A for sale by owner sign in front of a residence

Do Real Estate Agents Provide Value?

As far as professionals are concerned, real estate agents have had a remarkable history. Despite being a major part of one of the nation’s largest industries, constant economic, legislative, and technological changes, licensed real estate agents have managed to maintain a fairly constant industry structure related to their services.

In a day and age when technology is reducing transaction costs across nearly every industry from stocks and securities to purchasing a car, real estate agent commissions have remained steadfast since the advent of the modern real estate transactional structure in the 1950s. The traditional real estate agent fee totals 6%, split 3% equally between the agents for the buyer and seller. While there are real estate agents who lower their commissions in various circumstances, the industry standard commissions have persisted. But should it?

Figure 1 – Sources: Chris Cunningham, Kristopher Gerardi and Lily Shen; data from the CoreLogic Multiple Listing Service database

Measuring real estate agent value

A recent study set out to answer two key questions related to the value that real estate agents bring to a transaction. First, what fraction of real estate agents have enough skill to add value beyond the cost in terms of commissions? Second, the researchers looked at how real estate agents add value in the first place.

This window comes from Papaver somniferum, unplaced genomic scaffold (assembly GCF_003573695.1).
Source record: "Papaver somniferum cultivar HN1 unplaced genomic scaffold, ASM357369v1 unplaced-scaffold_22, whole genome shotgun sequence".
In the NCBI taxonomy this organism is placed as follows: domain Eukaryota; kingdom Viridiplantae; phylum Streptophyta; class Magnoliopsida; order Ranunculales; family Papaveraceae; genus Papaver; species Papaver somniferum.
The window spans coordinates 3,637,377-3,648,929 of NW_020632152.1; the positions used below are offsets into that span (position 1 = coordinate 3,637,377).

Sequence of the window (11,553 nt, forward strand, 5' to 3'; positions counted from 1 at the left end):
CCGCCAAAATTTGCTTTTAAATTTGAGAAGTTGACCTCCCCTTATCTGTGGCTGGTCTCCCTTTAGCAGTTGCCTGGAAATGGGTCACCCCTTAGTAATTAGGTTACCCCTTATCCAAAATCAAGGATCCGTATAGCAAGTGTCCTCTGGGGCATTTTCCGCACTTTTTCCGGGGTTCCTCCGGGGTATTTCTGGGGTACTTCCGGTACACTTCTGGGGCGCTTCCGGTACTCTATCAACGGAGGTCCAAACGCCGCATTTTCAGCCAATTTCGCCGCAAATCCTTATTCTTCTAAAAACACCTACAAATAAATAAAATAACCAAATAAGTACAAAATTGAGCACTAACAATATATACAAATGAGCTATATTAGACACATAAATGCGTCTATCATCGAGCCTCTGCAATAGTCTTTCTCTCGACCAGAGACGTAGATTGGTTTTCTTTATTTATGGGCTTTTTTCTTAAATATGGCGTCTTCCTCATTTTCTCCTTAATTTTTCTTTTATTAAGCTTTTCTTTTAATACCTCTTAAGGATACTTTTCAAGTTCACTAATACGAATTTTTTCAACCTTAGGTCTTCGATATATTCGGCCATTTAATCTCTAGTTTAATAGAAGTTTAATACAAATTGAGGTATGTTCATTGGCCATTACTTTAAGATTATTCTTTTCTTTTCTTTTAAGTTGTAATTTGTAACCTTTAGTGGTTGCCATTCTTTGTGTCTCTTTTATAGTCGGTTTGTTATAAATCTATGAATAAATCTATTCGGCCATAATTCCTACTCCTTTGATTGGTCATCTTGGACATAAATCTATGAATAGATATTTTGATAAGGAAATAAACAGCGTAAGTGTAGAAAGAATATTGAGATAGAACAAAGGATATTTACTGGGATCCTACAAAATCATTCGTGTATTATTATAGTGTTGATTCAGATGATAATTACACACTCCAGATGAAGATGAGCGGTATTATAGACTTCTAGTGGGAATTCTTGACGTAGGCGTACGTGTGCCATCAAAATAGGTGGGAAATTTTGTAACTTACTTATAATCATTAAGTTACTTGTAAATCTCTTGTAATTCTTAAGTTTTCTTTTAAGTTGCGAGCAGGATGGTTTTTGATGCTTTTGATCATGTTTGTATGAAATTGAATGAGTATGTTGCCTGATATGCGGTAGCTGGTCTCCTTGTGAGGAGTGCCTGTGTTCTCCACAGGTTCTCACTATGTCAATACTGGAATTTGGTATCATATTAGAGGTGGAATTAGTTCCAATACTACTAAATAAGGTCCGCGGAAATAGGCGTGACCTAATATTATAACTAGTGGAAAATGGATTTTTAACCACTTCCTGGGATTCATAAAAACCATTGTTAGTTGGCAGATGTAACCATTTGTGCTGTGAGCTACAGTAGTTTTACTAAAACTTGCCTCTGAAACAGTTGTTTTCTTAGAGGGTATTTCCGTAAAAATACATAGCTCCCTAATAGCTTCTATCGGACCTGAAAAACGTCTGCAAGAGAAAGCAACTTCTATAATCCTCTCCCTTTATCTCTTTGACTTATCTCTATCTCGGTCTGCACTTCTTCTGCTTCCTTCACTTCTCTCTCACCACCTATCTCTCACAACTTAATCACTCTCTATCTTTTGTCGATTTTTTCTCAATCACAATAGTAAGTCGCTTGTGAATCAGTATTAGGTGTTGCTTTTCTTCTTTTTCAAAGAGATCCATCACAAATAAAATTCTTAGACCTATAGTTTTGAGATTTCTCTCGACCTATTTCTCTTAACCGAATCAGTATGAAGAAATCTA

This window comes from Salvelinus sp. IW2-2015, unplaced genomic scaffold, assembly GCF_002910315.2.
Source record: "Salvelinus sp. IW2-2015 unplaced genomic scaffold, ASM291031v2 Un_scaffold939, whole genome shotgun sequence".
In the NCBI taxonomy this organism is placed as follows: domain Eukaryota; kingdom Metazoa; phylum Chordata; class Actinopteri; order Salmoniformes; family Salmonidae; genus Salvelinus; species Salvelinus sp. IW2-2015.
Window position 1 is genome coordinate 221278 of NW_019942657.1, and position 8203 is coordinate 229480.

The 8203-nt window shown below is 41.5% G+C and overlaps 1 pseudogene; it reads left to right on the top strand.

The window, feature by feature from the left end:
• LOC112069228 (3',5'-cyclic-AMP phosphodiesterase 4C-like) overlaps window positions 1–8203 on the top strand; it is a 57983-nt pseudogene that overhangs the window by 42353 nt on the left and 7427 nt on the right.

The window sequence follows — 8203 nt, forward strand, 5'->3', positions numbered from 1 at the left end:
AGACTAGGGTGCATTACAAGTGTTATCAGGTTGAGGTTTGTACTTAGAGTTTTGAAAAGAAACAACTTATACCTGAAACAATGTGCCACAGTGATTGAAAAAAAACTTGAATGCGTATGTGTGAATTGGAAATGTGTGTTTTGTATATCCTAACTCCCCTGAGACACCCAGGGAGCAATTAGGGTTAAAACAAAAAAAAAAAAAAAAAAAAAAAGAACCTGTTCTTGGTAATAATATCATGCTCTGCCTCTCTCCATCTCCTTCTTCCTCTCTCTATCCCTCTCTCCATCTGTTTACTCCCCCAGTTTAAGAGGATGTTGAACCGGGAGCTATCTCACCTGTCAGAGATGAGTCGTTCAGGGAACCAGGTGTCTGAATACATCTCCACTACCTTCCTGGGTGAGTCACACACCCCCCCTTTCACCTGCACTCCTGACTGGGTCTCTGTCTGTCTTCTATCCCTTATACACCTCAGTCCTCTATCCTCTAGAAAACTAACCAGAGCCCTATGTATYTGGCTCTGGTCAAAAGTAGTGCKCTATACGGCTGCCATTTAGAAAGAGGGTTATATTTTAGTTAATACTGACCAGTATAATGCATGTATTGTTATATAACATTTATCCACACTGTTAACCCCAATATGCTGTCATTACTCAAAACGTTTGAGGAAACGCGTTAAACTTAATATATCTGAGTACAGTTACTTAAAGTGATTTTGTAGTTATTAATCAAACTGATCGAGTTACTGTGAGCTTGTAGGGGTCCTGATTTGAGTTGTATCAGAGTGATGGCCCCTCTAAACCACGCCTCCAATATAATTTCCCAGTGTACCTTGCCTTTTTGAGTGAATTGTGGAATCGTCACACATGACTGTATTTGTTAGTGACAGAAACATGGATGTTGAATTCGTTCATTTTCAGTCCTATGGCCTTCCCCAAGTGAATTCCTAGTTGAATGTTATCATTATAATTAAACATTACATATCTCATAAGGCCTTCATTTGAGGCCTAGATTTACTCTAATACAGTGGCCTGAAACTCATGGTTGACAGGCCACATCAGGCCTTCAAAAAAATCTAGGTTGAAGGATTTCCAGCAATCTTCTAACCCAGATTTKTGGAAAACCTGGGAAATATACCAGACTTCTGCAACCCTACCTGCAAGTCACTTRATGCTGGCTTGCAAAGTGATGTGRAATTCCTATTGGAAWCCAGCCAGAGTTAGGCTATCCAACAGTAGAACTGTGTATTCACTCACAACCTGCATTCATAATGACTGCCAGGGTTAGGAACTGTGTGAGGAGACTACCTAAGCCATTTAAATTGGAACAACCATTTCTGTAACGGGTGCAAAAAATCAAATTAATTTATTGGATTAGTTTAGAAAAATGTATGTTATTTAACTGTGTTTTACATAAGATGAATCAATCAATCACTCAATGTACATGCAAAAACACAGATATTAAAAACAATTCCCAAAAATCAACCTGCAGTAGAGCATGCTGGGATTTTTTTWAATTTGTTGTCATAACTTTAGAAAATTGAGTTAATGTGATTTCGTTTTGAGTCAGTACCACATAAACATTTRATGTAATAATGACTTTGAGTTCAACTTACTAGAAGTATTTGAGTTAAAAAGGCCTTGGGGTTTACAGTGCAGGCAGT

In a working paper for the Federal Reserve Bank of Atlanta, researchers Chris Cunningham, Kristopher Gerardi and Lily Shen[1] examined Multiple Listing Service (MLS) data across three major core-based statistical areas: Minneapolis; Houston; and Charlotte, North Carolina. Specifically, the study used transaction-level data for single-family home sales from 2000 to 2019.

To explore whether real estate agents add value, the researchers examined two variables related to real estate transactions: Sales price and time on the market. By comparing the results of these key metrics between transactions that used a full-service real estate agent and those that did not, they ascertained the value agents bring to their clients. The baseline transactions used only a “flat-fee” broker. These agents take a flat-fee, and provide sellers with access to the MLS, but do not traditionally provide any other services. The proportion of sellers using flat-fee brokers, while very small, has been on the rise over the past two decades (Figure 1). In the study sample, an average of 1.2% (in Charlotte), 1% (Minneapolis) and 0.4% (Houston) of the transactions were based on flat-fee broker arrangements.

Descriptive statistics, broken out for transactions that were based on a flat-fee arrangement compared with those that had a full-service agent, for each metropolitan area, are in Figure 2. The study included over 2.3 million single-family transactions.

Flat-fee brokers vs. full-service agents in three metro areas

Flat Fee
Full Service
Flat Fee
Full Service
Flat Fee
Full Service
Sales price (thousands $)286258290268$275 $245
DOM (# of days on market)98113898697103
Living Area (100s square feet)2422.721.220.424.423.9
# Bathrooms2.
# Bedrooms3.
Building age (years)222038352620
Lot size (acres)0.450.470.510.590.410.49
New Constructions (d)00.18700.0500.183
Renovated (d)0.0330.0170.050.030.0630.028
View (d)0.0330.0270.0430.0290.0360.034
Gated (d)0.0150.0140.0020.0010.0470.042
Waterfront (d)0.0280.0220.1120.0870.020.017
Owner agent transaction (d)000.0010.00100.001
Dual agent transaction (d)0.0370.1070.0210.0760.0160.068
Number of Transactions4,568371,4748,241788,4054,880788,405

Figure 2 – Sources: Chris Cunningham, Kristopher Gerardi and Lily Shen; data from the CoreLogic Multiple Listing Service database

Do seller’s agents increase sales price?